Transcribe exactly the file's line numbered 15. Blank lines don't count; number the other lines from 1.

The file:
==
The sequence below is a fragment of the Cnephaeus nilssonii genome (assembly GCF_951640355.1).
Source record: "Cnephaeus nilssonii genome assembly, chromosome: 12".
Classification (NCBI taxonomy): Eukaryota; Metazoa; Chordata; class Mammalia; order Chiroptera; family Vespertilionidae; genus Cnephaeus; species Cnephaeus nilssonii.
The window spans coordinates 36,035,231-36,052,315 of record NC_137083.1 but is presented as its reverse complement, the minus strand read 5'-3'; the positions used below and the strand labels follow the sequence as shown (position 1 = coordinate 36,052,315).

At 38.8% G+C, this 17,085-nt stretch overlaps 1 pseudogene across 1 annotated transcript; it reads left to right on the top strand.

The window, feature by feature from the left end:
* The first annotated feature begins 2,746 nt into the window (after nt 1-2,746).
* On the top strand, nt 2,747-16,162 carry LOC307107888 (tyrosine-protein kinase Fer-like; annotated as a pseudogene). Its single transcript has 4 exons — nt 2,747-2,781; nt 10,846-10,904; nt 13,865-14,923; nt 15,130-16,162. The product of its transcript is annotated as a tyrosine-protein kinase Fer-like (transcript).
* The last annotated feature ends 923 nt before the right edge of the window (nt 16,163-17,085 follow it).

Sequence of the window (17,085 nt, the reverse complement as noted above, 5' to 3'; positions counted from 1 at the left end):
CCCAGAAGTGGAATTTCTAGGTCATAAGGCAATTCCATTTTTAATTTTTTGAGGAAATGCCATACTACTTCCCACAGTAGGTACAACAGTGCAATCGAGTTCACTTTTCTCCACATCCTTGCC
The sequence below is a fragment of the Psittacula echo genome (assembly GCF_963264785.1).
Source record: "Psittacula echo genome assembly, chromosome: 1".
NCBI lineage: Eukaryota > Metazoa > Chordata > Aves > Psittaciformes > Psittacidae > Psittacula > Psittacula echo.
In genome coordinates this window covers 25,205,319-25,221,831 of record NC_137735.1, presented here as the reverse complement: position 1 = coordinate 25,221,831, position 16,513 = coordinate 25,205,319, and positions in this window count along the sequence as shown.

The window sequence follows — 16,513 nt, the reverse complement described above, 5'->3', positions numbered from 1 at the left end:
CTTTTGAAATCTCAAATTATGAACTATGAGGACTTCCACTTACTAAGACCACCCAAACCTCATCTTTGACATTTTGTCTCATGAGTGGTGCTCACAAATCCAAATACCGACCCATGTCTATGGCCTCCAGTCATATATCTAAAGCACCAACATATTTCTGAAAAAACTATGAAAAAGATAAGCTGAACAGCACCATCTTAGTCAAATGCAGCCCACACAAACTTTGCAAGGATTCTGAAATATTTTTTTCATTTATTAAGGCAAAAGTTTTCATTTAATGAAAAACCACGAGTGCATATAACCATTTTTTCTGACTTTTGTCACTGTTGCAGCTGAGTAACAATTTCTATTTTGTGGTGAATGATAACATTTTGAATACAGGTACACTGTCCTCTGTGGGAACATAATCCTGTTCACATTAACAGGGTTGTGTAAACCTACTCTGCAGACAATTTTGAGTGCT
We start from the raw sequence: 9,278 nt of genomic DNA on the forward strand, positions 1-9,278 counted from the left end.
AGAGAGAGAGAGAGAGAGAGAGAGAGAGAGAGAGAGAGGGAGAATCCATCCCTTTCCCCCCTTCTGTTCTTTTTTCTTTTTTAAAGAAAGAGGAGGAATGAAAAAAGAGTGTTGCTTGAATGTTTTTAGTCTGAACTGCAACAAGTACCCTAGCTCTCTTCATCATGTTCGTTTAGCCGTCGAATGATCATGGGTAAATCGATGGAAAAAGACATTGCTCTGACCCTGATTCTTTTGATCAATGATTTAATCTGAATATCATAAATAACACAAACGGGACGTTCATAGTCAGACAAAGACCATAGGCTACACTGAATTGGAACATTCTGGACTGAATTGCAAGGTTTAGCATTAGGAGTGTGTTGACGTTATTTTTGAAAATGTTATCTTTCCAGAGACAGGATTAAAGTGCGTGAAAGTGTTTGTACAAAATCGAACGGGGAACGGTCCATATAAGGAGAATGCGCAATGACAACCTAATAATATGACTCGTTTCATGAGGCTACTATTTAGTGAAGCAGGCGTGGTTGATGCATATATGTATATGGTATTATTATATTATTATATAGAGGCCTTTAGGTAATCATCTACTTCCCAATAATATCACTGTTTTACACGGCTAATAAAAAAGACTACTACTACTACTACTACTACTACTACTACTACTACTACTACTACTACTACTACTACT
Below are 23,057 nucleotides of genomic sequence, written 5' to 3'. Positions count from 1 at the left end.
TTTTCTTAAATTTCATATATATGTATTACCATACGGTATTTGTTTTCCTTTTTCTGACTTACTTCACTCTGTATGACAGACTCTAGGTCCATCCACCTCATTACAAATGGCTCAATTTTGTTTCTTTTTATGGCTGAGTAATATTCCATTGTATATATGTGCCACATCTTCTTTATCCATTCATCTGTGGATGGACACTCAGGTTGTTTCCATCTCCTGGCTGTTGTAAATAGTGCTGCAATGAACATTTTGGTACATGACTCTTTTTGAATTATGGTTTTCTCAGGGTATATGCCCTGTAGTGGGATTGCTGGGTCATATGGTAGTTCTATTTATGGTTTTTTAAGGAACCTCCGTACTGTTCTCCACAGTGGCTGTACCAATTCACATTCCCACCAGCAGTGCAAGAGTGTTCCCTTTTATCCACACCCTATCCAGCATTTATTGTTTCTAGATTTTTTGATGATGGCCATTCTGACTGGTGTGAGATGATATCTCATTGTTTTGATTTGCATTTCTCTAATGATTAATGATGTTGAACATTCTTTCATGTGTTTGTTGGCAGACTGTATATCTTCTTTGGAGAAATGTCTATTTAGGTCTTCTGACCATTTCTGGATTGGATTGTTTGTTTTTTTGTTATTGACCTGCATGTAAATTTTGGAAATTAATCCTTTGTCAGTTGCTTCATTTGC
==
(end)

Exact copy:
In genome coordinates this window covers 25,205,319-25,221,831 of record NC_137735.1, presented here as the reverse complement: position 1 = coordinate 25,221,831, position 16,513 = coordinate 25,205,319, and positions in this window count along the sequence as shown.